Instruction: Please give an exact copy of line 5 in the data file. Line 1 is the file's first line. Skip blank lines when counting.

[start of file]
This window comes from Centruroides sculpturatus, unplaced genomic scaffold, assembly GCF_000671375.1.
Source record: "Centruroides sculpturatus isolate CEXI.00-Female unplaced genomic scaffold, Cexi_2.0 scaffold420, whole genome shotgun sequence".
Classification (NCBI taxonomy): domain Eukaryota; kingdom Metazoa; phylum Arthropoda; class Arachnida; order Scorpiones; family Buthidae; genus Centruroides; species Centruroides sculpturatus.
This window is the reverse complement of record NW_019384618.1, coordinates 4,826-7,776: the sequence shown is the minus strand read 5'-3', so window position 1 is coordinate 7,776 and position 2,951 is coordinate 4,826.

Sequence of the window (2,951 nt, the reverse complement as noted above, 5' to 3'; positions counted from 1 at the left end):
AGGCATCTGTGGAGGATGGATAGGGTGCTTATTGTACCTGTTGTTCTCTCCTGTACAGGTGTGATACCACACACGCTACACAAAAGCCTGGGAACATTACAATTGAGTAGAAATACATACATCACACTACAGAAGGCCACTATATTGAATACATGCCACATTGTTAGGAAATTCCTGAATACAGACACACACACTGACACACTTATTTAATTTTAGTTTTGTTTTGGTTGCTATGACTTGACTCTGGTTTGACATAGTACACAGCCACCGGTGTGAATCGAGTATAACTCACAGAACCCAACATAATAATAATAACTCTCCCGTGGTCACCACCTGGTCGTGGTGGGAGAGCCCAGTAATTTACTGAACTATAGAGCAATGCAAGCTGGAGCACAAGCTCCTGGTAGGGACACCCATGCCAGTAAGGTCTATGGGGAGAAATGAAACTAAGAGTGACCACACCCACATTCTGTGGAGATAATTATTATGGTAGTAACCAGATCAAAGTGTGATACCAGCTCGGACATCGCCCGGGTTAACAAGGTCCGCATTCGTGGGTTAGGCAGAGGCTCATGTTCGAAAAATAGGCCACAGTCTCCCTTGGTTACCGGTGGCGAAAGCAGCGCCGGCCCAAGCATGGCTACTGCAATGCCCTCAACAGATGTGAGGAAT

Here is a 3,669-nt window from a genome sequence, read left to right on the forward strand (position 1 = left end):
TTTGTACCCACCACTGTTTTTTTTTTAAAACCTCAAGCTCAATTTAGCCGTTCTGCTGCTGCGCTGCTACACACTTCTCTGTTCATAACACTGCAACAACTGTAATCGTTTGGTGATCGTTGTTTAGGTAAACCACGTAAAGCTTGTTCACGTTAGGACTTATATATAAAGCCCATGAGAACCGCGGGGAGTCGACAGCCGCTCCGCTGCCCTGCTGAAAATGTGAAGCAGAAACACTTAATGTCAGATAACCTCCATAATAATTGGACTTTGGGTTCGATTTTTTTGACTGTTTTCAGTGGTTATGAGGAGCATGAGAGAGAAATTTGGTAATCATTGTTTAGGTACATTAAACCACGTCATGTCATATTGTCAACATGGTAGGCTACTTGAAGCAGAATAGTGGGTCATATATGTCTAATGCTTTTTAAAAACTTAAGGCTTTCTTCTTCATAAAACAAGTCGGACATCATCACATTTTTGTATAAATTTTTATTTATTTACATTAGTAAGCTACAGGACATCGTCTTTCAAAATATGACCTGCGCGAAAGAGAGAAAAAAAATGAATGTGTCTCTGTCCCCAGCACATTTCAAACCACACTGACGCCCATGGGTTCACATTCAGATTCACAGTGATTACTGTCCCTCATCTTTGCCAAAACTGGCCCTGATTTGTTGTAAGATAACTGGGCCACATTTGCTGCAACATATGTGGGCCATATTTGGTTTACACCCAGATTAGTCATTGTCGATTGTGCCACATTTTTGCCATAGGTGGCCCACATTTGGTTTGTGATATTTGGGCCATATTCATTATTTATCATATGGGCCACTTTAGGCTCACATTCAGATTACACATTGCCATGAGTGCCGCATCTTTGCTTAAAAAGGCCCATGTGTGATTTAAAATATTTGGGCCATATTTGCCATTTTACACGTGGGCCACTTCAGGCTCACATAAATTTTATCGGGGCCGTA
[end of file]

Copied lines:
Sequence of the window (2,951 nt, the reverse complement as noted above, 5' to 3'; positions counted from 1 at the left end):